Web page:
Modernisms: Iranian, Turkish and Indian Highlights from NYU’s Abby Weed Grey Collection surveys art from three nations where unique and vibrant forms of modernism sprang forth in the 1960s and 1970s. Challenging histories of artistic modernism that too often begin and end in the West, Modernisms explores an under-recognized flowering of innovation and risk-taking in art beyond Europe and North America.
Influenced by local traditions, cultural exchange and the sights and sounds of modern life, artists in Iran, Turkey and India forged distinctive new modes of expression. From Iranian and Turkish artists who explored calligraphy and ornamentation through avant-garde abstraction, to Indian painters whose expressive canvases drew upon Hindu iconography, the 114 works in Modernisms reflect the lively dialogue between East and West, past and present. These works testify to both the continuity of culture and the disruption of modernity.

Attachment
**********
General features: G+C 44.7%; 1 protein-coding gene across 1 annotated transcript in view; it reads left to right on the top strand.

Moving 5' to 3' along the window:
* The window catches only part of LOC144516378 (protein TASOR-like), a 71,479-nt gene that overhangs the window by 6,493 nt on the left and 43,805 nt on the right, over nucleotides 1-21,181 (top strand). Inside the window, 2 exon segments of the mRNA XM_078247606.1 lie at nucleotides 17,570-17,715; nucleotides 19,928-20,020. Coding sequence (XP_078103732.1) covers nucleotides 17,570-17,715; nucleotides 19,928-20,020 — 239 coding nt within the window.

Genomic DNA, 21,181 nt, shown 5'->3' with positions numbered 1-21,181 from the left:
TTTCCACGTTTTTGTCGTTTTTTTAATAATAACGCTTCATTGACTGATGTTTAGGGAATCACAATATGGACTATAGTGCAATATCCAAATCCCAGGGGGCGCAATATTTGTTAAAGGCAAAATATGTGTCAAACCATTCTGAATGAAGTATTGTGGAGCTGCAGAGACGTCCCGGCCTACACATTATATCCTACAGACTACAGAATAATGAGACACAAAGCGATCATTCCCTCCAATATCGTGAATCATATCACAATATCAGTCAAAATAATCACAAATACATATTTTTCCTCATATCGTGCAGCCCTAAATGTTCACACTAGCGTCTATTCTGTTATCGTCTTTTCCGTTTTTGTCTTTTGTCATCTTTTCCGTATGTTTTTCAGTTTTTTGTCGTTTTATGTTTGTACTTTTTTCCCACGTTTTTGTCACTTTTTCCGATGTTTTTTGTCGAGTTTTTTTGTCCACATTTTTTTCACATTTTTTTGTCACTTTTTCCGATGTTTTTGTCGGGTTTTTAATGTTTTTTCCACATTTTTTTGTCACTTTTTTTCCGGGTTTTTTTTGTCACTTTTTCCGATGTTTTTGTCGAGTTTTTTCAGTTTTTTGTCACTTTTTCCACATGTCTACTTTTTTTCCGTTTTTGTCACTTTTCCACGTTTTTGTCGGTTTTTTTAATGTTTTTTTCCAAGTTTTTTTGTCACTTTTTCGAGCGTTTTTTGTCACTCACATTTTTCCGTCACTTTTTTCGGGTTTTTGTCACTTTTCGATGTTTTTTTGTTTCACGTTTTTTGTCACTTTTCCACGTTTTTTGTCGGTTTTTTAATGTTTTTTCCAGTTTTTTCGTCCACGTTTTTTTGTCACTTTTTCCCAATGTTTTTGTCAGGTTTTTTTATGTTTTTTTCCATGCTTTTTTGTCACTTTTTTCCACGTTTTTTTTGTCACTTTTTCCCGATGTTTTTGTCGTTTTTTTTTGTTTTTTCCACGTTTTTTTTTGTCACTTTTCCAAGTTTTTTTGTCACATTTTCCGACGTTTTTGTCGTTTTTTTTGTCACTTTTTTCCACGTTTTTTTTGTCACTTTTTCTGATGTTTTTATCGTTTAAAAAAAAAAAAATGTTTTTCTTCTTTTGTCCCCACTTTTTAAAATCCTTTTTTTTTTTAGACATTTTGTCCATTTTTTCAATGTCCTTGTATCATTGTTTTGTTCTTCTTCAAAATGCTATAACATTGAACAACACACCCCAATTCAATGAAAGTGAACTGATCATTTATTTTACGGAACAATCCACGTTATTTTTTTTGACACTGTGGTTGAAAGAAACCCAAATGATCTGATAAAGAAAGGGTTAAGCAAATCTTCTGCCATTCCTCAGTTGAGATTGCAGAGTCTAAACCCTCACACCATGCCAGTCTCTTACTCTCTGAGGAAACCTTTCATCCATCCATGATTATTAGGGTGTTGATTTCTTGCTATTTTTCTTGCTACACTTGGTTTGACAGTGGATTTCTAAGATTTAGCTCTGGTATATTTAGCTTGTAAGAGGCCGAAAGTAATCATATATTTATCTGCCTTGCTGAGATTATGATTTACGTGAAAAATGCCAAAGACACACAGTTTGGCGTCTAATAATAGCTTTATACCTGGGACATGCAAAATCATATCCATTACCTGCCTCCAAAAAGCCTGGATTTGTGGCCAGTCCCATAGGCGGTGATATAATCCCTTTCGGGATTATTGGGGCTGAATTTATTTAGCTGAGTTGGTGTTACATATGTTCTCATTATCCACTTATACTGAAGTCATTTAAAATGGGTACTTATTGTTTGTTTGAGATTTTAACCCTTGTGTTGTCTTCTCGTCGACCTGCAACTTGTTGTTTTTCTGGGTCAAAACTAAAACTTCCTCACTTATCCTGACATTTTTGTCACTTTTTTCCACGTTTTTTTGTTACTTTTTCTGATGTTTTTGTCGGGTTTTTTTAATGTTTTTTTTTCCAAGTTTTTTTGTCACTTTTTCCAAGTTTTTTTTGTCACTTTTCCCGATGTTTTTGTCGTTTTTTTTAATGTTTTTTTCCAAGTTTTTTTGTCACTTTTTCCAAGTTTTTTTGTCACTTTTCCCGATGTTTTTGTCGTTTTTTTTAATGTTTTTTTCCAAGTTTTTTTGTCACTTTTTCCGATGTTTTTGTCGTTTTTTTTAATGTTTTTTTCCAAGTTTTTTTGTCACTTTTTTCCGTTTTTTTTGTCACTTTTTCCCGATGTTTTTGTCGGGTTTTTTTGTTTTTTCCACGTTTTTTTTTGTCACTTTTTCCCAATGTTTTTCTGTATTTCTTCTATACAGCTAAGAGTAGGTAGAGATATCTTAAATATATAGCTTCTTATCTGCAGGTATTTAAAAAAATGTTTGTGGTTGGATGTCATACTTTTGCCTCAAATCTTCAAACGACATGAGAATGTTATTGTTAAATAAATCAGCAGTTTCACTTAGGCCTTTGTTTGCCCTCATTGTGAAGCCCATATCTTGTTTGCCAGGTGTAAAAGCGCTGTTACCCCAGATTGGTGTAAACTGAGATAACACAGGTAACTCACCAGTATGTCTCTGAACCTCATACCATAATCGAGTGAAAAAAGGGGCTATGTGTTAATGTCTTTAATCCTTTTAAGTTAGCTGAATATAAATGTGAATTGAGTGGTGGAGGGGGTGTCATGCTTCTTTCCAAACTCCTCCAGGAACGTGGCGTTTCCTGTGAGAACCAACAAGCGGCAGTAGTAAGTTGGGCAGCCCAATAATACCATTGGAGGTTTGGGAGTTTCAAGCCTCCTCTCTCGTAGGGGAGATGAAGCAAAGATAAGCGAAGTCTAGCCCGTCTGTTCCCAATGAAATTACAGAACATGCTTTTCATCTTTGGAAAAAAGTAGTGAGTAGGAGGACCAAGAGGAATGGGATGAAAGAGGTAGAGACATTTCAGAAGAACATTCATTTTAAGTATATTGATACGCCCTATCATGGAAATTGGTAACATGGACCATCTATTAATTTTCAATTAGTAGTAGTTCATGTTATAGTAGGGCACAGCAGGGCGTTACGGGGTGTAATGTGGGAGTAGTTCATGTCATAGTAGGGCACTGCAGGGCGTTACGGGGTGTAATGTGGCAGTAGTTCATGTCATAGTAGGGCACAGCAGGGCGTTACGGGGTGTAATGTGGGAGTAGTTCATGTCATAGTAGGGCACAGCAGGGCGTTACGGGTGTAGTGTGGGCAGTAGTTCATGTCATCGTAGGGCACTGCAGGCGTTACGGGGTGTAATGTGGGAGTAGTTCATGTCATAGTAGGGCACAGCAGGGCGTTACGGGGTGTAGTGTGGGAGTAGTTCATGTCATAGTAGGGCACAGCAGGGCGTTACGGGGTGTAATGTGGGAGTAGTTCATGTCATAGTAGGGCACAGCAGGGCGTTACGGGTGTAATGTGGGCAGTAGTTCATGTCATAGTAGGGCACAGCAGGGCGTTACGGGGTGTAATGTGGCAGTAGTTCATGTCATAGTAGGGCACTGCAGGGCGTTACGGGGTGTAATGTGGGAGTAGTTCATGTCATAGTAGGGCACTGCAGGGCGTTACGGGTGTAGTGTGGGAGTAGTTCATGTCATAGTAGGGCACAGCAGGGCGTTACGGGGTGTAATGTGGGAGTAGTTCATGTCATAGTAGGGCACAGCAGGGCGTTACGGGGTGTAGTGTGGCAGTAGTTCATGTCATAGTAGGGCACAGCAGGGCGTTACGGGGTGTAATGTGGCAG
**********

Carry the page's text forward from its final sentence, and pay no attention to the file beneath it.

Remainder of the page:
Organized by New York University’s Grey Art Gallery, Modernisms draws from the collection of curator and patron Abby Weed Grey. Grey traveled widely in Asia and the Middle East, searching for art that brought the visual language of modernity into dialogue with non-Western heritages. With a robust collection of some 700 paintings, sculptures and works on paper, she founded the Grey Art Gallery in 1975, stimulating learning through cross-cultural exchange. Through her collection, this exhibition tells a story of “multiple modernities,” reflecting the diversity of formal and cultural responses to the changing world of the 1960s and 1970s.
The exhibition was on view at Grey Art Gallery at NYU from Sept. 10 to Dec. 7, 2019 before coming to The Block. The exhibition is curated for The Block by Kathleen Bickford Berzock, associate director of curatorial affairs, and Michael Metzger, Pick-Laudati Curator of Media Arts.